NEWS | April 24, 2014

Pediatric patients welcome canine friends at Josh Dog Day


Therapy dogs — even stuffed animal dogs — can do wonders for hospitalized children.

UC Davis School of Veterinary Medicine students introduce Josh the Dog to delighted pediatric patients UC Davis School of Veterinary Medicine students introduce Josh the Dog to delighted pediatric patients

Pediatric patients in the playroom were instantly cheered this week when UC Davis veterinary medicine students visited, bringing stuffed dogs to patients and providing quick tips on how to care for them.

The visit is an annual playroom event, hosted by the Child Life and Creative Arts Therapy Department and UC Davis Veterinary Medicine. The visit is based on the Josh and Friends Project, which helps transform anxious hospital stays for children into friendship-filled adventures to wellness.

Vet med students fundraise during the year to raise money to purchase stuffed dogs for Children's Hospital patients.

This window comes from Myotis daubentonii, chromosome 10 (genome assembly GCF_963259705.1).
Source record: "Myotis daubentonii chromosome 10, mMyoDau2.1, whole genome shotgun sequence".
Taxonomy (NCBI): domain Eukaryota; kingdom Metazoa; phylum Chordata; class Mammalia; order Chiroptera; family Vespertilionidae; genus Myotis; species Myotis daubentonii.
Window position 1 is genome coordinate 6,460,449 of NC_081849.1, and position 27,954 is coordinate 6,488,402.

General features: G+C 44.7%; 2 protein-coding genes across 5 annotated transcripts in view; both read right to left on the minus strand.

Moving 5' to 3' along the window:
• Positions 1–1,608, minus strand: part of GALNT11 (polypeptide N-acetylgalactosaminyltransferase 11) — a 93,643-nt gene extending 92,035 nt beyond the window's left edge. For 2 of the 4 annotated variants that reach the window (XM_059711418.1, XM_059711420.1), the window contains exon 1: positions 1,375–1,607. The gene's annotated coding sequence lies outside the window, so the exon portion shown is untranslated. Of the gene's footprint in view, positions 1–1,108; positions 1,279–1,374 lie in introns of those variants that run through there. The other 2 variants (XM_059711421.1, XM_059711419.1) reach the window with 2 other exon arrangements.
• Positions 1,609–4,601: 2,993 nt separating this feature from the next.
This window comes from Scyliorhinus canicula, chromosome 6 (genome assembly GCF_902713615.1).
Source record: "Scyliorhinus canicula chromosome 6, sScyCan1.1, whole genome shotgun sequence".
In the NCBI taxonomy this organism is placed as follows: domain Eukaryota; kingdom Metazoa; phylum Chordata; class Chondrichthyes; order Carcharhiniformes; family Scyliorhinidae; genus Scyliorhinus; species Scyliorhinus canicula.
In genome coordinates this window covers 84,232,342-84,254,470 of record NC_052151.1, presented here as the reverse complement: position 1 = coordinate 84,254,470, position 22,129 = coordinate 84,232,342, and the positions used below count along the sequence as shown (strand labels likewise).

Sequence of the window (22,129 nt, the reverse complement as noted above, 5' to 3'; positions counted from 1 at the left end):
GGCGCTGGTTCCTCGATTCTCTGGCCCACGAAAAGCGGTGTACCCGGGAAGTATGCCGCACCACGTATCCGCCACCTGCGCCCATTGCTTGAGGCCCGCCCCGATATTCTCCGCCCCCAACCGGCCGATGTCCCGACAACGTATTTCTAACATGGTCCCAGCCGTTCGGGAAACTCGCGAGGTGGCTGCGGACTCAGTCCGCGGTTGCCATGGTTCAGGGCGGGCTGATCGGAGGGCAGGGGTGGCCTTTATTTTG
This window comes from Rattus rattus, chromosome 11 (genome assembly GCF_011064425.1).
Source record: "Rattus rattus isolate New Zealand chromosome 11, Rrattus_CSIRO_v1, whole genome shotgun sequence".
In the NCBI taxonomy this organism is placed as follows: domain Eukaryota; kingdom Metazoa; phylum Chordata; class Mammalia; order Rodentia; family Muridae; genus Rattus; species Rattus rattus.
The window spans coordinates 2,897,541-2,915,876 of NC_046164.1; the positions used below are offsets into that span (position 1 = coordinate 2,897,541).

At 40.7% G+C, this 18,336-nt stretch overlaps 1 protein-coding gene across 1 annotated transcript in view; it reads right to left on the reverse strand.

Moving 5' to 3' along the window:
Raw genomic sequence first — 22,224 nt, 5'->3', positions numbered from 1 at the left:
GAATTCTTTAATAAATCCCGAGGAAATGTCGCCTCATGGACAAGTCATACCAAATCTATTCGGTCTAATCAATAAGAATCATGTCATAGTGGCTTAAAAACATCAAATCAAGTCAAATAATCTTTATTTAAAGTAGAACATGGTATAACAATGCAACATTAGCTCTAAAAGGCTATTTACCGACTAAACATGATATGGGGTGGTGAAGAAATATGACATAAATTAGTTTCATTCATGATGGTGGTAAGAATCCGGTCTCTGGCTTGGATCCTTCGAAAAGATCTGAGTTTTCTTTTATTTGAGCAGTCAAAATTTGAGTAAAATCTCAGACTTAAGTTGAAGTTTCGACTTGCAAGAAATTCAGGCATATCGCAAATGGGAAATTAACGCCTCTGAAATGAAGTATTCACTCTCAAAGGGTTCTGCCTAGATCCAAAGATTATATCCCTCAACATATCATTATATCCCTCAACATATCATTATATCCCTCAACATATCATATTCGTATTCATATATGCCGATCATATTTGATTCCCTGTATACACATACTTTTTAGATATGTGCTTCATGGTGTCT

"Our students have a passion for bringing healing to the lives of individuals, not just the four-legged kind, in our community. With this in mind, the goal of Josh Day is simple. We strive to bring hope and encouragement to the children and families of our community experiencing a medical difficulty," said Diana Donckels, UC Davis veterinary club president.

Pediatric patient Hayden gets to meet Josh the dog.

UC Davis Children's Hospital is the Sacramento region's only nationally ranked, comprehensive hospital for children, serving infants, children, adolescents and young adults with primary, subspecialty and critical care. It includes the Central Valley's only pediatric emergency department and Level I pediatric trauma center, which offers the highest level of care for critically ill children. The 129-bed children's hospital includes the state-of-the-art 49-bed neonatal and 24-bed pediatric intensive care and pediatric cardiac intensive care units. With more than 120 physicians in 33 subspecialties, UC Davis Children's Hospital has more than 74,000 clinic and hospital visits and 13,000 emergency department visits each year. For more information, visit